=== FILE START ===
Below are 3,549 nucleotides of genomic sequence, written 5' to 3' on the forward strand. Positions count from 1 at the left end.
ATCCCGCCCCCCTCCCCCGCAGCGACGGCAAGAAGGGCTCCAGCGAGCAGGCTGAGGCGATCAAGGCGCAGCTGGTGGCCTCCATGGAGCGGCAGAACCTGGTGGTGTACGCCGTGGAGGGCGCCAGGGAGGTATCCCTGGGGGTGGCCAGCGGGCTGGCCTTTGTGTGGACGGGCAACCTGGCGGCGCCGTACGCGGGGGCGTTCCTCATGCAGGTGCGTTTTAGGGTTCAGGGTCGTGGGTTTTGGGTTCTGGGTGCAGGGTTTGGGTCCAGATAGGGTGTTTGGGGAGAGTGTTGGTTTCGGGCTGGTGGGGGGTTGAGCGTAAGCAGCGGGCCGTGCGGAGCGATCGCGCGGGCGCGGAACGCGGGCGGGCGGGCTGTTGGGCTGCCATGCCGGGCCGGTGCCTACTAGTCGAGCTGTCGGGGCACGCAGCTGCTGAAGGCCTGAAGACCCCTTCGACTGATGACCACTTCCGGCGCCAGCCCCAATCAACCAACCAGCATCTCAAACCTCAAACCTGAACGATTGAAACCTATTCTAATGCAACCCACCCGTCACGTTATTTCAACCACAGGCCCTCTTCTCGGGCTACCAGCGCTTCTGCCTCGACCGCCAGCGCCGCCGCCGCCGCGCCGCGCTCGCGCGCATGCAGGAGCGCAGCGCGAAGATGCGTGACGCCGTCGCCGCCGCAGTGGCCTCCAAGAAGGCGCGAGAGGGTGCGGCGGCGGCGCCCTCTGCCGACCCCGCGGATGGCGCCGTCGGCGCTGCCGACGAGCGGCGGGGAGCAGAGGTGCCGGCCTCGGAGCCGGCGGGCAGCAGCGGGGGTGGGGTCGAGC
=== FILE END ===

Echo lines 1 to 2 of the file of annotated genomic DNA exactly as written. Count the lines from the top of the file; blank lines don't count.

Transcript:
Below are 3,549 nucleotides of genomic sequence, written 5' to 3' on the forward strand. Positions count from 1 at the left end.
ATCCCGCCCCCCTCCCCCGCAGCGACGGCAAGAAGGGCTCCAGCGAGCAGGCTGAGGCGATCAAGGCGCAGCTGGTGGCCTCCATGGAGCGGCAGAACCTGGTGGTGTACGCCGTGGAGGGCGCCAGGGAGGTATCCCTGGGGGTGGCCAGCGGGCTGGCCTTTGTGTGGACGGGCAACCTGGCGGCGCCGTACGCGGGGGCGTTCCTCATGCAGGTGCGTTTTAGGGTTCAGGGTCGTGGGTTTTGGGTTCTGGGTGCAGGGTTTGGGTCCAGATAGGGTGTTTGGGGAGAGTGTTGGTTTCGGGCTGGTGGGGGGTTGAGCGTAAGCAGCGGGCCGTGCGGAGCGATCGCGCGGGCGCGGAACGCGGGCGGGCGGGCTGTTGGGCTGCCATGCCGGGCCGGTGCCTACTAGTCGAGCTGTCGGGGCACGCAGCTGCTGAAGGCCTGAAGACCCCTTCGACTGATGACCACTTCCGGCGCCAGCCCCAATCAACCAACCAGCATCTCAAACCTCAAACCTGAACGATTGAAACCTATTCTAATGCAACCCACCCGTCACGTTATTTCAACCACAGGCCCTCTTCTCGGGCTACCAGCGCTTCTGCCTCGACCGCCAGCGCCGCCGCCGCCGCGCCGCGCTCGCGCGCATGCAGGAGCGCAGCGCGAAGATGCGTGACGCCGTCGCCGCCGCAGTGGCCTCCAAGAAGGCGCGAGAGGGTGCGGCGGCGGCGCCCTCTGCCGACCCCGCGGATGGCGCCGTCGGCGCTGCCGACGAGCGGCGGGGAGCAGAGGTGCCGGCCTCGGAGCCGGCGGGCAGCAGCGGGGGTGGGGTCGAGC